Balancing Opinions: The Effects on an Individual's Romantic Relationship When Third Parties' Opinions Collide
Wright, Brittany Lauren
AdvisorSinclair, H. Colleen
CommitteeGiesen, J. Martin
Jacquin, Kristine M.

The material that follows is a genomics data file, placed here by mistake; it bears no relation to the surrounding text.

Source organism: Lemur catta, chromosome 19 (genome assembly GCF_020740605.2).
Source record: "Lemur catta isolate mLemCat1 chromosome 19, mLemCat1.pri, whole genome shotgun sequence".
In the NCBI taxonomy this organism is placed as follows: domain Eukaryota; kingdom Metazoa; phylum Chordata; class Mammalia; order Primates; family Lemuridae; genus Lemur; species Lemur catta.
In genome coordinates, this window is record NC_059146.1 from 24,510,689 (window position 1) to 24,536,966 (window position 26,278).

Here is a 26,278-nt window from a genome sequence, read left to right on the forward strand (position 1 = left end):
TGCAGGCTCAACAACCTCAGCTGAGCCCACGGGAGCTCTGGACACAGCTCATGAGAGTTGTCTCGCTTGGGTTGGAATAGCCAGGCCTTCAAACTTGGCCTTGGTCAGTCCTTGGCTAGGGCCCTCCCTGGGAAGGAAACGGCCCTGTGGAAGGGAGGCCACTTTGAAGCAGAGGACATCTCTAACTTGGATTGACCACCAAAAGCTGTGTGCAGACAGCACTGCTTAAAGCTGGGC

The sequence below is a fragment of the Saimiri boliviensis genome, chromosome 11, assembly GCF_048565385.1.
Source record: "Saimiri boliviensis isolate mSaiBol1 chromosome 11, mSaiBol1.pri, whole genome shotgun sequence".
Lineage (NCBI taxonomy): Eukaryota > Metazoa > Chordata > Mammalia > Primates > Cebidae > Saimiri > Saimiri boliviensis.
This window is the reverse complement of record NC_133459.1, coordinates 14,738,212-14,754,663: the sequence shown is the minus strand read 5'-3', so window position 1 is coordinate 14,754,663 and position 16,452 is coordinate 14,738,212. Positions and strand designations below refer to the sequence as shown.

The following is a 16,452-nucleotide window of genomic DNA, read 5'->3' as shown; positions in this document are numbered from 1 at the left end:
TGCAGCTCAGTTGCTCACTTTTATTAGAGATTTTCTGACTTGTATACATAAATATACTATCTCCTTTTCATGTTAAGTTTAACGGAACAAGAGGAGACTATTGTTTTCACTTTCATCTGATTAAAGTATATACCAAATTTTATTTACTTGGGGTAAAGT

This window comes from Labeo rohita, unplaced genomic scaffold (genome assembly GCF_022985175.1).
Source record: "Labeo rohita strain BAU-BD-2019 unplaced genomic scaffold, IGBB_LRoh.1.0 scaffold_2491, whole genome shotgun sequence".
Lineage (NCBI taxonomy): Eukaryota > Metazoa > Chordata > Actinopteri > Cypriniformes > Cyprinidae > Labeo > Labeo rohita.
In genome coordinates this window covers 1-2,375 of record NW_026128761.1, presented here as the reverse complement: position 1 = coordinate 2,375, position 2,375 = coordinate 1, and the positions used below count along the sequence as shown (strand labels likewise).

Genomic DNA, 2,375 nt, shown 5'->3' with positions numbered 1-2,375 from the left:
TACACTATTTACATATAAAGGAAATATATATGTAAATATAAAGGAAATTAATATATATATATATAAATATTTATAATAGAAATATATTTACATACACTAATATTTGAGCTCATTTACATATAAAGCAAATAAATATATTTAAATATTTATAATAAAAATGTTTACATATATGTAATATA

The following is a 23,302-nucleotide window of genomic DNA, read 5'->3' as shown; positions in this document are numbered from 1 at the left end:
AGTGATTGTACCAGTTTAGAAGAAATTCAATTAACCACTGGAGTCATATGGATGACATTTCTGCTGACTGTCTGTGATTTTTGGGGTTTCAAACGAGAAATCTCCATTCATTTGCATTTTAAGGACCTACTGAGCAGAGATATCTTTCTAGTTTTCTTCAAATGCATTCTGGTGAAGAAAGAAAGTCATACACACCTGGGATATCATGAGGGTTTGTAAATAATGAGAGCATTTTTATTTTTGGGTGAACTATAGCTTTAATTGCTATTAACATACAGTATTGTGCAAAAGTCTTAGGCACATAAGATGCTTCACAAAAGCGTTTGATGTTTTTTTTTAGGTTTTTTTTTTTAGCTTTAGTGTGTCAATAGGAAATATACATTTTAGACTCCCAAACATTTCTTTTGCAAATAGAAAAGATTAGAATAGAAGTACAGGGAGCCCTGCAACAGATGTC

Previous researchers have established that social networks can influence an individual’s romantic relationship. Two studies examined whether one third party’s opinion was more influential than another when multiple parties’ opinions conflict or concur. The first study was a 2 (Parent Opinion: approval, disapproval) x 2 (Friend Opinion: approval, disapproval) between-subjects factorial design experimental survey which examined how third party opinions influenced an individual’s current romantic relationship state. Analyses revealed that both friend and parent opinion had significant effects on an individual’s romantic relationship. The second study incorporated a virtual dating game in which participants received feedback about one of their interaction partners. The study employed a 2 (Parent Opinion: good match, bad match) x 2 (Friend Opinion: good match, bad match) x 2 (Interaction Partner: Target, Control – within-subjects) mixed factorial design. Friend opinion emerged as playing an important role in individuals’ perceptions and choices of a potential romantic partner.